But Fáilte Ireland, Waterford Chamber of Commerce and Mayor Mary Roche are backing a fair-price initiative, urging the city's many shops, cafes, restaurants, bars and tourist attractions to offer value for money.
Mayor Roche said the hosting of the Tall Ships Races was "a priceless opportunity" to showcase Waterford on an international stage.
The Irish Times has more on the story HERE.

Waterford's business and tourism leaders have demanded "fair pricing" in the city during the Tall Ships Races this summer, The Irish Times reports.

Reports have circulated that local hotels and other businesses were planning to raise their prices for the half-million visitors expected to descend upon the south coast city at the end of June.

But Fáilte Ireland, Waterford Chamber of Commerce and Mayor Mary Roche are backing a fair-price initiative, urging the city's many shops, cafes, restaurants, bars and tourist attractions to offer value for money.

Mayor Roche said the hosting of the Tall Ships Races was "a priceless opportunity" to showcase Waterford on an international stage.

The Irish Times has more on the story HERE.

Published in Tall Ships

Asgard II's wheel and bell look like new again following their recovery from the sunken Irish sail training brigantine. Unlike 2005, Asgard won't be sailing in this year's Tall Ships race when it calls to Waterford but one suggestion doing the rounds is that the shiny bell should sound the start of the race from Waterford on July 3. It's a nice idea, certainly a lot nicer than rotting on the French seabed or sitting on a shelf in the Office of the Receiver of Wrecks. Let us know what you think in our poll on the left hand column.

asgardbell

Back from the deep: Asgard II's bell (above) and wheel look like new again. Should they have a place at the Tall Ships Waterford, vote in our reader poll!

 

asgardwheel

Published in Tall Ships

Billed as the world's greatest Port Festival, five of the world's largest and most beautiful tall ships – and at least one, the Mir, is also entered for the Tall Ships race in Waterford in June – have announced their presence at Hamburg next month.

Also coming to Hamburg is the Dar Mlodziezy, the Kruzenshtern, the Mir, the Sedov and the Sea Cloud. Each of these classic sailing ships, at home on the oceans of the world, is more than 100 metres in length, and captures the romance of maritime life.

The HAFENGEBURTSTAG HAMBURG has a thing or two to show off about given its large fleet of boats and Tall Ships that are gathering this year for the 822nd time. It's an opportunity to for Irish port festivals aiming to exploit the marine leisure resources around the Irish coastline.

The Sea Cloud, built in Kiel in 1931, and the largest private yacht in the world at the time, will be present at HAFENGEBURTSTAG HAMBURG for the first time, back in Hamburg for the first time in 33 years.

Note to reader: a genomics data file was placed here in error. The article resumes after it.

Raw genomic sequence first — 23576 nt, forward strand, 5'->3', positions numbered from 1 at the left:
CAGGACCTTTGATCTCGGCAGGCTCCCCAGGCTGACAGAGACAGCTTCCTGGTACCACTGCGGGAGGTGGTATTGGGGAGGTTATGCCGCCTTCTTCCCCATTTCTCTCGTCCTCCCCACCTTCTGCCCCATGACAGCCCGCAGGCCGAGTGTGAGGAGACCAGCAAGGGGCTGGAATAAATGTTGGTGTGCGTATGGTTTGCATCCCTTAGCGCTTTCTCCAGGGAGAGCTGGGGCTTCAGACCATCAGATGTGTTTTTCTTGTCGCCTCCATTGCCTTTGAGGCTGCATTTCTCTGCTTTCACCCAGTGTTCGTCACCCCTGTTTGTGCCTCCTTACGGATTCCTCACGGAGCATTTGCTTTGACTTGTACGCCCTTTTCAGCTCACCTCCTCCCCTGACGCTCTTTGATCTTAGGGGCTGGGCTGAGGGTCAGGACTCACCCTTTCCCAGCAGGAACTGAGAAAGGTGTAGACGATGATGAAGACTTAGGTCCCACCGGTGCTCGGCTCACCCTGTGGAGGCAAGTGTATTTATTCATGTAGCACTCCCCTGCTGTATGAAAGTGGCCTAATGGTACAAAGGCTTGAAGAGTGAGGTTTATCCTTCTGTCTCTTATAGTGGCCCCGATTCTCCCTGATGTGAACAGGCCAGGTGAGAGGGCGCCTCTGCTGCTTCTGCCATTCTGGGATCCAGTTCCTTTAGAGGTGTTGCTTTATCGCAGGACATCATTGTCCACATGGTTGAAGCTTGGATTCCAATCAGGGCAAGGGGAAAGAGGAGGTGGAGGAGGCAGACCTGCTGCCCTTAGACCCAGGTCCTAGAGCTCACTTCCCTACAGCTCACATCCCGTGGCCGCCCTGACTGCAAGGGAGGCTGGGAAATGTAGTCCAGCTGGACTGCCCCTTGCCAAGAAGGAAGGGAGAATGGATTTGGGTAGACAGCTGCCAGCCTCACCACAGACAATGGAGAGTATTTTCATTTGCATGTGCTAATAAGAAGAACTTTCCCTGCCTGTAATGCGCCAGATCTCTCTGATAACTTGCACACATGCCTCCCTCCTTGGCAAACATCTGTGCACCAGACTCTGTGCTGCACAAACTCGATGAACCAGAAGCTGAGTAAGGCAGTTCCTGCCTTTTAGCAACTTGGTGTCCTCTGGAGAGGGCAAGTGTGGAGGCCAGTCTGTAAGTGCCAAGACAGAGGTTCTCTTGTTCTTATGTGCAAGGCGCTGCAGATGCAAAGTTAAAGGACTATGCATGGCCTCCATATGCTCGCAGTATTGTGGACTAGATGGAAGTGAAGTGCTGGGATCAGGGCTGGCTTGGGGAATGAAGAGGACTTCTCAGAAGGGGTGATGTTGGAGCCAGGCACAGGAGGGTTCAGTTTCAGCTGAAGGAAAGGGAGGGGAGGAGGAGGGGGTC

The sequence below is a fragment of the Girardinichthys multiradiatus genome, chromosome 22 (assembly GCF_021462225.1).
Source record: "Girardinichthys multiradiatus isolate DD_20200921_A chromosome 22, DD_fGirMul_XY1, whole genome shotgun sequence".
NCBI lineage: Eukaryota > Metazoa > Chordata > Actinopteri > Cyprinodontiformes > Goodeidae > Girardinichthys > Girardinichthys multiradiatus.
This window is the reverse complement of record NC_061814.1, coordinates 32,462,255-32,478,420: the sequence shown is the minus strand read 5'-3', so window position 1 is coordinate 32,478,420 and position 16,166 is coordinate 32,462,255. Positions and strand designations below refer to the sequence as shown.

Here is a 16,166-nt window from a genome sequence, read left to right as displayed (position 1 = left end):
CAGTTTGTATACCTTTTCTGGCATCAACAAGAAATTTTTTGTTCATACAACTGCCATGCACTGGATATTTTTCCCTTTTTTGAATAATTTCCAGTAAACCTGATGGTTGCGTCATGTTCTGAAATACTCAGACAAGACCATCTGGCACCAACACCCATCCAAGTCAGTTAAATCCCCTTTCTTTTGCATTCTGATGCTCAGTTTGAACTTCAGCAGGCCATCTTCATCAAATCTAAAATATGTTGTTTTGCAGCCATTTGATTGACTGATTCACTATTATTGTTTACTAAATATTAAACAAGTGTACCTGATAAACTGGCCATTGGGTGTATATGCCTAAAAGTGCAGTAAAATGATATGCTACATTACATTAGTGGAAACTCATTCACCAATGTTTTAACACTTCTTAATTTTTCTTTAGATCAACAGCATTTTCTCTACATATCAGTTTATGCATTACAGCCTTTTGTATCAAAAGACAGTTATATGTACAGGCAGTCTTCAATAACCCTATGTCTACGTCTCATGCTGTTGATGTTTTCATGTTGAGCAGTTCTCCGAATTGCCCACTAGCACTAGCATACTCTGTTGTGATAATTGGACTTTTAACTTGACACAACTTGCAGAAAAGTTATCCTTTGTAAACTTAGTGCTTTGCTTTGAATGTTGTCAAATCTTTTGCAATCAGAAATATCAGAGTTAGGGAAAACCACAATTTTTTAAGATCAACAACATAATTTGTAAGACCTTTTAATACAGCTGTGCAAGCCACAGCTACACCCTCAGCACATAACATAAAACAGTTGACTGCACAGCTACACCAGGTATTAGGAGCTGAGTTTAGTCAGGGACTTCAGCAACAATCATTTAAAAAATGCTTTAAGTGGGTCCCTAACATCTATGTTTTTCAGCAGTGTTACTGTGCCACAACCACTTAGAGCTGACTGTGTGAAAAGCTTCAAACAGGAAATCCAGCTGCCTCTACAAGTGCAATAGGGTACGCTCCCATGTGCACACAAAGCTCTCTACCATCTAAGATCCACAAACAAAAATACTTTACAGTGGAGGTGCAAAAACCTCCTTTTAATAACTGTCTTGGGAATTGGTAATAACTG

In Hamburg, there will be tall ships and cruise vessels, naval ships and emergency service boats, heritage and museum ships, sailing and motor yachts, dragon boats, and even a Roman galley. Altogether more than 300 vessels from the seven seas will be taking part, on display in their element before the fantastic backdrop of Hamburg's Landing Stages (Landungsbrücken) from 6 to 8 May at the world's greatest Port Festival.

The port is more lively than ever on the three days of HAFENGEBURTSTAG HAMBURG", says Captain Jörg Pollmann, in eager anticipation. "All those different ships and displays on the Elbe combine to form a unique celebration, which brings more than a million visitors to the Port of Hamburg every year." The guests from Germany and abroad can look forward to a superlative programme on the water, starting with the Grand Arrival Parade from 16:30 on Friday 6 May, and ending with the Grand Departure Parade at 17:30 on Sunday 8 May. There are also plenty of maritime attractions at the Oevelgönne Heritage Harbour and at the HafenCity traditional maritime harbour.

Meeting of the luxury liners
Visitors are warned that watching the six cruise ships arriving and departing on the three days of HAFENGEBURTSTAG HAMBURG may cause itchy feet and severe travelitis! The AIDAcara, AIDAblu and Mein Schiff 2 will be arriving on the Friday, the Amadea and the Fram, an expedition ship from Norway, will follow on the Saturday. And to top it all, the Queen Mary 2 will call in Hamburg on the Sunday. Costa Crociere, Europe's largest cruise ship operator, has just chosen Hamburg as the new home port for its cruise ship Costa Magica, and will join in the celebrations, sponsoring the great Costa Cruises Firework Display at 22:30 on Saturday 7 May, lighting up the night sky over the Elbe.